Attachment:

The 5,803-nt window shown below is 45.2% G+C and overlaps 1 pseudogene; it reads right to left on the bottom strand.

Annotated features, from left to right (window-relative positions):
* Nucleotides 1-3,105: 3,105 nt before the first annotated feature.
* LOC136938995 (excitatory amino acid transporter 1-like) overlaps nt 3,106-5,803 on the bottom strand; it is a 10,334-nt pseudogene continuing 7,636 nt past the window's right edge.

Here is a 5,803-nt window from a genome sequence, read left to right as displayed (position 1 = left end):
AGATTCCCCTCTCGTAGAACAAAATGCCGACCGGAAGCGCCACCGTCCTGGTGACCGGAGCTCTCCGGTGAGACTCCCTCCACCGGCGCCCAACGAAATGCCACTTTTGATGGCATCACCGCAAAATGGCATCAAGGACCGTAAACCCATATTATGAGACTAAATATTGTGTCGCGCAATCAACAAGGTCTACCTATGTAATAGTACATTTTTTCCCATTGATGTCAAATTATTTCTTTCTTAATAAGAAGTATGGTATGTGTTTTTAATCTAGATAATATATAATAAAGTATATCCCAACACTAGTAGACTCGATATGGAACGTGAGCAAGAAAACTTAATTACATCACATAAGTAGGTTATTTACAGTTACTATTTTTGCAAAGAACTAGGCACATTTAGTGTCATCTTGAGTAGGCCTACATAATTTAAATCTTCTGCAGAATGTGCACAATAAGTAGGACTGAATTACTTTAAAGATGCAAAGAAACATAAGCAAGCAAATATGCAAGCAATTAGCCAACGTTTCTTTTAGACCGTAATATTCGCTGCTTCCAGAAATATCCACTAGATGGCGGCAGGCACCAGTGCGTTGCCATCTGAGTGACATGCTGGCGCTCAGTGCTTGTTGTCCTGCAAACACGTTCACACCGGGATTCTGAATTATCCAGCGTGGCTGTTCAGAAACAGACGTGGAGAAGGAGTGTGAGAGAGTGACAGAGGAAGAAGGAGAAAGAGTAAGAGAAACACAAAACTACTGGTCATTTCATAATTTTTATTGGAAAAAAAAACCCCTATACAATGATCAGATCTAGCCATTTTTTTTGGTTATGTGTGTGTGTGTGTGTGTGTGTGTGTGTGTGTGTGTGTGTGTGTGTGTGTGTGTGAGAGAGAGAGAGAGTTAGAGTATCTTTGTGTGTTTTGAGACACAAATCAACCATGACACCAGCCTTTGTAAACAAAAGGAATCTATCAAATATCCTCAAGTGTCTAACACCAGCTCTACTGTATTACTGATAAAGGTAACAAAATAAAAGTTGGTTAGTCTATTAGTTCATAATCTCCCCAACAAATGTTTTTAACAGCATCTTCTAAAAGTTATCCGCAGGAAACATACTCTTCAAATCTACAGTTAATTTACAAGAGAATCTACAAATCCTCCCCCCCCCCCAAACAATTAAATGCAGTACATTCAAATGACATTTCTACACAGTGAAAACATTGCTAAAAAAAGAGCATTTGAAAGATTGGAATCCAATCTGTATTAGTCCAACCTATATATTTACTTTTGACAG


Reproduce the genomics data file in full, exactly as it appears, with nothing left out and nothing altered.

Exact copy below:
The 5,803-nt window shown below is 45.2% G+C and overlaps 1 pseudogene; it reads right to left on the bottom strand.

Annotated features, from left to right (window-relative positions):
* Nucleotides 1-3,105: 3,105 nt before the first annotated feature.
* LOC136938995 (excitatory amino acid transporter 1-like) overlaps nt 3,106-5,803 on the bottom strand; it is a 10,334-nt pseudogene continuing 7,636 nt past the window's right edge.

Here is a 5,803-nt window from a genome sequence, read left to right as displayed (position 1 = left end):
AGATTCCCCTCTCGTAGAACAAAATGCCGACCGGAAGCGCCACCGTCCTGGTGACCGGAGCTCTCCGGTGAGACTCCCTCCACCGGCGCCCAACGAAATGCCACTTTTGATGGCATCACCGCAAAATGGCATCAAGGACCGTAAACCCATATTATGAGACTAAATATTGTGTCGCGCAATCAACAAGGTCTACCTATGTAATAGTACATTTTTTCCCATTGATGTCAAATTATTTCTTTCTTAATAAGAAGTATGGTATGTGTTTTTAATCTAGATAATATATAATAAAGTATATCCCAACACTAGTAGACTCGATATGGAACGTGAGCAAGAAAACTTAATTACATCACATAAGTAGGTTATTTACAGTTACTATTTTTGCAAAGAACTAGGCACATTTAGTGTCATCTTGAGTAGGCCTACATAATTTAAATCTTCTGCAGAATGTGCACAATAAGTAGGACTGAATTACTTTAAAGATGCAAAGAAACATAAGCAAGCAAATATGCAAGCAATTAGCCAACGTTTCTTTTAGACCGTAATATTCGCTGCTTCCAGAAATATCCACTAGATGGCGGCAGGCACCAGTGCGTTGCCATCTGAGTGACATGCTGGCGCTCAGTGCTTGTTGTCCTGCAAACACGTTCACACCGGGATTCTGAATTATCCAGCGTGGCTGTTCAGAAACAGACGTGGAGAAGGAGTGTGAGAGAGTGACAGAGGAAGAAGGAGAAAGAGTAAGAGAAACACAAAACTACTGGTCATTTCATAATTTTTATTGGAAAAAAAAACCCCTATACAATGATCAGATCTAGCCATTTTTTTTGGTTATGTGTGTGTGTGTGTGTGTGTGTGTGTGTGTGTGTGTGTGTGTGTGTGTGTGTGTGAGAGAGAGAGAGAGTTAGAGTATCTTTGTGTGTTTTGAGACACAAATCAACCATGACACCAGCCTTTGTAAACAAAAGGAATCTATCAAATATCCTCAAGTGTCTAACACCAGCTCTACTGTATTACTGATAAAGGTAACAAAATAAAAGTTGGTTAGTCTATTAGTTCATAATCTCCCCAACAAATGTTTTTAACAGCATCTTCTAAAAGTTATCCGCAGGAAACATACTCTTCAAATCTACAGTTAATTTACAAGAGAATCTACAAATCCTCCCCCCCCCCCAAACAATTAAATGCAGTACATTCAAATGACATTTCTACACAGTGAAAACATTGCTAAAAAAAGAGCATTTGAAAGATTGGAATCCAATCTGTATTAGTCCAACCTATATATTTACTTTTGACAG